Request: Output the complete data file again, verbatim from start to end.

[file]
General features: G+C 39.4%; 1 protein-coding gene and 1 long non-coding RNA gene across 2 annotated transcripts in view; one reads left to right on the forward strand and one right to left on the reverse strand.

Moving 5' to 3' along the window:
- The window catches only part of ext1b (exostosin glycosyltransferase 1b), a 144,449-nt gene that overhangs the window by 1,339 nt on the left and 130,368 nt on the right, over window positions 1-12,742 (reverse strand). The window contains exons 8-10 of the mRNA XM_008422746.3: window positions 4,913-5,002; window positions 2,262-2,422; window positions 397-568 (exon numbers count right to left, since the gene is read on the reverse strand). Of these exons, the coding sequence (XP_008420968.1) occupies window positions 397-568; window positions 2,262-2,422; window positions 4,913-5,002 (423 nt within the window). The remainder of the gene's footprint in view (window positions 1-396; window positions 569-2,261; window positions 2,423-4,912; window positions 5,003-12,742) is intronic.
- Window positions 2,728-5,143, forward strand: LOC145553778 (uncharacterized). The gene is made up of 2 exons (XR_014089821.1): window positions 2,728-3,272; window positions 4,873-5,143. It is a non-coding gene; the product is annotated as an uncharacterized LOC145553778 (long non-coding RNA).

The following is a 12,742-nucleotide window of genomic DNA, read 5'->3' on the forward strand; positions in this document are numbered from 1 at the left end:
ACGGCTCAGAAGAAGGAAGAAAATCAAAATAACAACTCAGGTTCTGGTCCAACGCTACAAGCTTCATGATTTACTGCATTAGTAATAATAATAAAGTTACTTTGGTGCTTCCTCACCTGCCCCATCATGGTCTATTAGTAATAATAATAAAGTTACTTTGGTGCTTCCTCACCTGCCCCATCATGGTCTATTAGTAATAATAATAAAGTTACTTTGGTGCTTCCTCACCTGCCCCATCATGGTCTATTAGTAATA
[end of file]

General features: G+C 39.4%; 1 protein-coding gene and 1 long non-coding RNA gene across 2 annotated transcripts in view; one reads left to right on the forward strand and one right to left on the reverse strand.

Moving 5' to 3' along the window:
- The window catches only part of ext1b (exostosin glycosyltransferase 1b), a 144,449-nt gene that overhangs the window by 1,339 nt on the left and 130,368 nt on the right, over window positions 1-12,742 (reverse strand). The window contains exons 8-10 of the mRNA XM_008422746.3: window positions 4,913-5,002; window positions 2,262-2,422; window positions 397-568 (exon numbers count right to left, since the gene is read on the reverse strand). Of these exons, the coding sequence (XP_008420968.1) occupies window positions 397-568; window positions 2,262-2,422; window positions 4,913-5,002 (423 nt within the window). The remainder of the gene's footprint in view (window positions 1-396; window positions 569-2,261; window positions 2,423-4,912; window positions 5,003-12,742) is intronic.
- Window positions 2,728-5,143, forward strand: LOC145553778 (uncharacterized). The gene is made up of 2 exons (XR_014089821.1): window positions 2,728-3,272; window positions 4,873-5,143. It is a non-coding gene; the product is annotated as an uncharacterized LOC145553778 (long non-coding RNA).

The following is a 12,742-nucleotide window of genomic DNA, read 5'->3' on the forward strand; positions in this document are numbered from 1 at the left end:
ACGGCTCAGAAGAAGGAAGAAAATCAAAATAACAACTCAGGTTCTGGTCCAACGCTACAAGCTTCATGATTTACTGCATTAGTAATAATAATAAAGTTACTTTGGTGCTTCCTCACCTGCCCCATCATGGTCTATTAGTAATAATAATAAAGTTACTTTGGTGCTTCCTCACCTGCCCCATCATGGTCTATTAGTAATAATAATAAAGTTACTTTGGTGCTTCCTCACCTGCCCCATCATGGTCTATTAGTAATA